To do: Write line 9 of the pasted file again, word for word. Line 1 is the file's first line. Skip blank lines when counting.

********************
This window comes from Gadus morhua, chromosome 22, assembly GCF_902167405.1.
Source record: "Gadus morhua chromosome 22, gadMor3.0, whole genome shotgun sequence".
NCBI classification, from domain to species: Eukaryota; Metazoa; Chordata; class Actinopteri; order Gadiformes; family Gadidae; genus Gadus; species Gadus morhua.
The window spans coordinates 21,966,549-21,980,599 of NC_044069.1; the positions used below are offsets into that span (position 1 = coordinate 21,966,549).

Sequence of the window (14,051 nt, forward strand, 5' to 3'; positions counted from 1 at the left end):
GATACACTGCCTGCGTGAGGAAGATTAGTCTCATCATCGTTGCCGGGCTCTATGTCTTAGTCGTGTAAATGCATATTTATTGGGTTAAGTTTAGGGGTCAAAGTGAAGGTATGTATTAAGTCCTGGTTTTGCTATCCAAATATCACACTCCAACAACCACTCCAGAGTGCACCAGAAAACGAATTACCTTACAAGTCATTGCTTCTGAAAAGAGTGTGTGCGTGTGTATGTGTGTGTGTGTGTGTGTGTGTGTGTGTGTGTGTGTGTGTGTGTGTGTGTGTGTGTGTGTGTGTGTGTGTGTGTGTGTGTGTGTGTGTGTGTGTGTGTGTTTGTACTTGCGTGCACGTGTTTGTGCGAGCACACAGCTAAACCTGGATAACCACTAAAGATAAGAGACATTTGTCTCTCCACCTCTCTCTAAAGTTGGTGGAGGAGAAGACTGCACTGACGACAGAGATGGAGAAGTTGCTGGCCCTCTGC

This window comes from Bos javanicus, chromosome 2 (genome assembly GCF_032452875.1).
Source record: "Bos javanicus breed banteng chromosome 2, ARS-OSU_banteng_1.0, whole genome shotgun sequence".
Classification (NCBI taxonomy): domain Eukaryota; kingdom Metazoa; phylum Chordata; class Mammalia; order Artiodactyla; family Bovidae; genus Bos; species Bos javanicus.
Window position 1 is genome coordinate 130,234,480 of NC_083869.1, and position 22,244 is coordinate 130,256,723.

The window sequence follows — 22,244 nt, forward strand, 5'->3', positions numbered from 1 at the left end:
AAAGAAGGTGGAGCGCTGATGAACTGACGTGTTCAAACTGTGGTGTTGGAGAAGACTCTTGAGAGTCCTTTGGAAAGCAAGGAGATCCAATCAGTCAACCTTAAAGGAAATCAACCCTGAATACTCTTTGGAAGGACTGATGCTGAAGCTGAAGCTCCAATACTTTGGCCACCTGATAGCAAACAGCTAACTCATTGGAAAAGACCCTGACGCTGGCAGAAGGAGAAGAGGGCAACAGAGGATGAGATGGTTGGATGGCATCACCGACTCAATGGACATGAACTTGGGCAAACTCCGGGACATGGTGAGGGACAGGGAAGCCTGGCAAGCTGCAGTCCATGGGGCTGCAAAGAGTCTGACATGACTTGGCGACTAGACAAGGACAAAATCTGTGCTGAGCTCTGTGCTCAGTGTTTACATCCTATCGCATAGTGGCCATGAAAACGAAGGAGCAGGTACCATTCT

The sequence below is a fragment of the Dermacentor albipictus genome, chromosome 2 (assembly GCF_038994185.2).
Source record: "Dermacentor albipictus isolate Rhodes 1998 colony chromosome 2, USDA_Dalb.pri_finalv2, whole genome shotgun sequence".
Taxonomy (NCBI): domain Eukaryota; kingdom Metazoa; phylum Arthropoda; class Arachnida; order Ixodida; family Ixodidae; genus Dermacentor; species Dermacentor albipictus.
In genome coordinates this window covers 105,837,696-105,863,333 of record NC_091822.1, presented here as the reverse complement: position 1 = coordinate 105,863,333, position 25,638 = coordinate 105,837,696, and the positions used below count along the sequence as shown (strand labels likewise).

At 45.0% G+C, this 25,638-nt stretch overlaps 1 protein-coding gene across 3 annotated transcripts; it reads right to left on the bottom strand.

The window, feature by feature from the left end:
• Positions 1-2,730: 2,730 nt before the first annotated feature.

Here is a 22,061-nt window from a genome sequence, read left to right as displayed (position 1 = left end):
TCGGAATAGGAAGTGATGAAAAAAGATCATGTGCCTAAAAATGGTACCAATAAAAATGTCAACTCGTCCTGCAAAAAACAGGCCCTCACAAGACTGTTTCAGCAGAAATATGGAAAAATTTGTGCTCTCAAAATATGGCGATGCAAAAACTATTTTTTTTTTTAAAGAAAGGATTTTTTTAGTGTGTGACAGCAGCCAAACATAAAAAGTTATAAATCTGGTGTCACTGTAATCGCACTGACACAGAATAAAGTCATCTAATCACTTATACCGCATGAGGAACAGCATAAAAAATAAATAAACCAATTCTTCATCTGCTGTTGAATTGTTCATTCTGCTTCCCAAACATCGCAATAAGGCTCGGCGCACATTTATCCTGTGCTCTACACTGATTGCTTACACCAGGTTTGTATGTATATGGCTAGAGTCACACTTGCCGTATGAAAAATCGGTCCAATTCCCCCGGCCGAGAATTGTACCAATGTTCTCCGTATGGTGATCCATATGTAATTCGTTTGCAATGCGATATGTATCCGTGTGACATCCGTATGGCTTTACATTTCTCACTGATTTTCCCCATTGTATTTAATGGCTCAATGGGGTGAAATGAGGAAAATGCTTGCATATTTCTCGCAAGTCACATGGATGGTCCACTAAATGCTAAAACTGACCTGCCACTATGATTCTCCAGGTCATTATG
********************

Classification (NCBI taxonomy): domain Eukaryota; kingdom Metazoa; phylum Chordata; class Mammalia; order Artiodactyla; family Bovidae; genus Bos; species Bos javanicus.